Go Naturalistic in the Garden

Marann Jones
Adam's County Master Gardener Program

(11/8) Are you tired of your manicured garden driving you nuts when you see a weed sprouting? Why not break away from the norm and create a naturalistic garden. This garden is not manicured nor is it over run with weeds. Rather it is a garden that speaks to you and your visitors many words of infinite emotions. It is a garden that provides a sanctuary for wildlife habitats. And, for you the gardener, it never grows old, because there is always life in the garden. Something blooms all year long or has that evergreen appeal from one season to the next.

I bet you are saying to yourself aha, that's it! I want that garden but how do I get it?, I shall now put on my master gardener's hat and outline how I went about creating a naturalized garden. The first thing I did was to conduct a thorough site analysis of the space. After I had identified the location, I got my soil tested. This important step helps you decide what sort of plants to put into your garden and it also tells you how to amend your soil so that you will be able to grow the plants you want. Without testing your soil, you will waste a lot of money and time while wondered why all of your plants are dying. Once these steps were complete, I focused on creating a planting design for the space.

For my designated space, I looked at a wide selection of native plants in order to make the planting landscape attractive. Planting a variety of native plants will also provide food supplies and protective shelter for animals and pollinators, such as seeds, nuts and fruits for squirrels, insects for birds, nectar for hummingbirds and butterflies, and larval host plants for butterfly caterpillars.

When using these indigenous or naturalized plants, I arranged them in groups to give an effective landscape covering. Many folks aren't aware that some native plants have gorgeous fall foliage and stunning showy flowers, as well as fruits and seeds in abundance that are environmentally safe for wildlife. I used the triangle concept as my guide for placing these plants - arranging the taller plants at the back and medium size plants in the middle. Ground cover can be added at the edge and at the base of the taller plants once you are sure they have taken root. In this way, the ground cover will grow around the taller plants and choke out the weeds. I also opted to plant bulbs throughout the garden to ensure color in early spring till early blooming natives are up.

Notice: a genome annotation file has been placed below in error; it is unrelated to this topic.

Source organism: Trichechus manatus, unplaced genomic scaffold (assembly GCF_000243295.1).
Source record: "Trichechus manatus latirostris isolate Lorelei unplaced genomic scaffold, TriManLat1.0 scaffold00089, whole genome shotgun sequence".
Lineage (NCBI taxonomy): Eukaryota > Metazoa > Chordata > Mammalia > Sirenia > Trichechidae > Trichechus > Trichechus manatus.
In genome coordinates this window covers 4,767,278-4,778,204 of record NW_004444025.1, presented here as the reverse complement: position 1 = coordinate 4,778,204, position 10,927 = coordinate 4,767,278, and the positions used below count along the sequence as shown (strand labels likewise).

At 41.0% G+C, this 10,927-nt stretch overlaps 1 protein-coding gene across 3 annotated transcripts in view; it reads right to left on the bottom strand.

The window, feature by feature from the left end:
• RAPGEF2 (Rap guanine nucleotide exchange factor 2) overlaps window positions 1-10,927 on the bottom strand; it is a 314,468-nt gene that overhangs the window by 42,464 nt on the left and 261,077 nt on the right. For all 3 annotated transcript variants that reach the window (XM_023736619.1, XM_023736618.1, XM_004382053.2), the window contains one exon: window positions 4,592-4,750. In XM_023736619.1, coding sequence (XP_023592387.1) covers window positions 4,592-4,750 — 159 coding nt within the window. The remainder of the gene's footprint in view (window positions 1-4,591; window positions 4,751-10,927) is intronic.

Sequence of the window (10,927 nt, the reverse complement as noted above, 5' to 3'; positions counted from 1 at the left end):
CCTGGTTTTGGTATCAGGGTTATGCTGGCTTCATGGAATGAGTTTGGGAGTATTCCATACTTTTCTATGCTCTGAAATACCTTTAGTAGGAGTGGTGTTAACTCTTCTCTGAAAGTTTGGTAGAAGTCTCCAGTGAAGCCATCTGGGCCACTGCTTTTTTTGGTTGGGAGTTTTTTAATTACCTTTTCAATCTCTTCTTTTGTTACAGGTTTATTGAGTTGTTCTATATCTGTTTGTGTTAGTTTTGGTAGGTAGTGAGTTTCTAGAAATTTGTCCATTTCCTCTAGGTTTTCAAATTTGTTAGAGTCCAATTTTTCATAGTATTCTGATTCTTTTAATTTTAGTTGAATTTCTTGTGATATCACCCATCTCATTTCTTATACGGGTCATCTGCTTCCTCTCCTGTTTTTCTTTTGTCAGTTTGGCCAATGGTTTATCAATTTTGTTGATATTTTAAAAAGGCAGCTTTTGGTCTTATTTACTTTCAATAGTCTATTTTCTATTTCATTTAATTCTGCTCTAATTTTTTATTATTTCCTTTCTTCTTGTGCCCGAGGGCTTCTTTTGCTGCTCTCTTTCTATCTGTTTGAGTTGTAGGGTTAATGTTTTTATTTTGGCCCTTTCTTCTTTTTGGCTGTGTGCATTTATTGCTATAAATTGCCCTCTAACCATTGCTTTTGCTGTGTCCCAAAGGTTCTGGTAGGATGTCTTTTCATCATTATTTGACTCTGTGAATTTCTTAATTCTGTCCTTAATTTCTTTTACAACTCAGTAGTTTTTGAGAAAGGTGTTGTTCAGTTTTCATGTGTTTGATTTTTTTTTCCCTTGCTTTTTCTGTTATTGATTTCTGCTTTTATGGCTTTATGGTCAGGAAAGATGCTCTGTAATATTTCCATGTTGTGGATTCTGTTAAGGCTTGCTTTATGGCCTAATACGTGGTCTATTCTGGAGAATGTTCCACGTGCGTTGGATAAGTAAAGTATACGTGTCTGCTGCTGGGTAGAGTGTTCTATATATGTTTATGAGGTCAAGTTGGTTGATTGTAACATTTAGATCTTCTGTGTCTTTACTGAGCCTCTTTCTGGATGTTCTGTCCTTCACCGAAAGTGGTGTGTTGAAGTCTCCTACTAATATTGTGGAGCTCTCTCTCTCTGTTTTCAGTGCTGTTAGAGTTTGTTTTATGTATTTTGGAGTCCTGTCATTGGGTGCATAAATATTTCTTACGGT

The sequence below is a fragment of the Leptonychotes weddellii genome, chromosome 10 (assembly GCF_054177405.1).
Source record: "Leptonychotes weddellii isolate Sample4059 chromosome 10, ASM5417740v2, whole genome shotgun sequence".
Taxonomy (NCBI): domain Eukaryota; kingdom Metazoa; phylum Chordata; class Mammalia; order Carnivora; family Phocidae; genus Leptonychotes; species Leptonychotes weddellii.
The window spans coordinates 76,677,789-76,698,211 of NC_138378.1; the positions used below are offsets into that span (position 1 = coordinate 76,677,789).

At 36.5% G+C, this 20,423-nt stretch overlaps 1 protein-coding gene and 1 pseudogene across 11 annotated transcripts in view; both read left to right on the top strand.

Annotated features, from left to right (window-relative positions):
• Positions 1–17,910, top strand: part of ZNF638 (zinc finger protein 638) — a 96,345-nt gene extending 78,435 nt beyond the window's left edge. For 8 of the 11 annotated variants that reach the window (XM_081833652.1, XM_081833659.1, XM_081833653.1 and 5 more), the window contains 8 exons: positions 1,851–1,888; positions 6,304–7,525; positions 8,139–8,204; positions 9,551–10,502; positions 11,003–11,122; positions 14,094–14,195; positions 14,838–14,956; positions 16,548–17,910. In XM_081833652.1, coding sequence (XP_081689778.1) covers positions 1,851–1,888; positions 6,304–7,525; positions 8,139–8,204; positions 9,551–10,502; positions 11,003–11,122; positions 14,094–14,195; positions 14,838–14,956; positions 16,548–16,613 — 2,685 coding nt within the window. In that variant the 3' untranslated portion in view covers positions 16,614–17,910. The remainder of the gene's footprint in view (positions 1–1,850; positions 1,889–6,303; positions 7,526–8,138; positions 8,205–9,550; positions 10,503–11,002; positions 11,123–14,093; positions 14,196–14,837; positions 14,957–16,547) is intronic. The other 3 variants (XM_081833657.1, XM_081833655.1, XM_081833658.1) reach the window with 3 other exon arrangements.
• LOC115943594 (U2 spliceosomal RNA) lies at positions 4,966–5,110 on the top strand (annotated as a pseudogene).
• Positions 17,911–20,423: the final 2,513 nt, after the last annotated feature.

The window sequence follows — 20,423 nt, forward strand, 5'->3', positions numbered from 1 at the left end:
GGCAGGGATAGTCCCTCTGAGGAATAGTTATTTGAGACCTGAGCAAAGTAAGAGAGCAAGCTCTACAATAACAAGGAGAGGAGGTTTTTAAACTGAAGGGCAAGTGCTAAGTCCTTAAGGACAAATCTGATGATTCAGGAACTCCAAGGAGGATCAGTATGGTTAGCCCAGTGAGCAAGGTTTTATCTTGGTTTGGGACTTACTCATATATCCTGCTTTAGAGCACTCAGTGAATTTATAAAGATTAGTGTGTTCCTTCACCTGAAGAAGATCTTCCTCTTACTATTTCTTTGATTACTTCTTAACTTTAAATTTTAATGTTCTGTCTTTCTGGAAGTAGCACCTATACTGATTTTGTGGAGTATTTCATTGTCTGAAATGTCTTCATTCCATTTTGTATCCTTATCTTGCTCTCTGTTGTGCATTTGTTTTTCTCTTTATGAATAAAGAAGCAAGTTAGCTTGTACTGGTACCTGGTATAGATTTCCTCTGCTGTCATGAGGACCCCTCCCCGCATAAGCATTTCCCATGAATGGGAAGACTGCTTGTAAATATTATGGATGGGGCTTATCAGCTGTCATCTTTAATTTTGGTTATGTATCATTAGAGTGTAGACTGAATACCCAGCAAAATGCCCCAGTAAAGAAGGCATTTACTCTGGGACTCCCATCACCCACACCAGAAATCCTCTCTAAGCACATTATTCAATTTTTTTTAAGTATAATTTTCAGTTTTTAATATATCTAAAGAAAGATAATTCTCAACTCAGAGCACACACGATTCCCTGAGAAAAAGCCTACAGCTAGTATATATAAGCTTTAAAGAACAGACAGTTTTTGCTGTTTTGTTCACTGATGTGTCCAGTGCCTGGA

To achieve this naturalistic look, don't just rush out and buy all your flowering plants in the spring. This will only give you a one season garden. As you design your space, choose plants that will allow for four season color and texture displays. Buy throughout the landscape season from April to November. Keep an eye on what is flowering every month and for how long it is lasting. Make a list of these plants. You can buy and plant right away or you can buy and hold until the fall and plant them all at once.

Let me share a few more tips. I recently have been using what is known as "work horse plants", perennial or herbaceous plants, because they do not let you down. They come back year after year. I also plant some colorful annuals, such as salvias and cleome, to fill in the gaps for quick showy attraction. Often, I use seed packets to plant annual and perennials in the garden. Remember to mark the areas you have planted with seeds so you won't dig them up accidentally. For boldness, I planted some edible herbs in between. Because I love to add mint to my summer drinks, I made sure that I controlled its spread by cutting off the base of the pot it came in and setting the pot down into the soil so that only the lip of the pot showed above ground. Be even more bold and daring by weaving some veggies in between your perennials, like collard greens and cabbage. They have wide leaves which will cover the ground and stave off weeds all season long.

Do weed your garden while your plants are getting established. Once these plants take root and are established after about 3 seasons, you will be able to sit back and enjoy the garden. Remember - before you plant, make sure you are aware of the environment of your chosen spot by studying drainage and exposure to sun along with testing your soil. Have fun as you choose native plants that will add variety and longevity to your annual blooming cycle. Using these tips, you will be well on your way to creating a garden that is pleasing to you and your neighbors. Birds, insects and pollinators will be happy, too!

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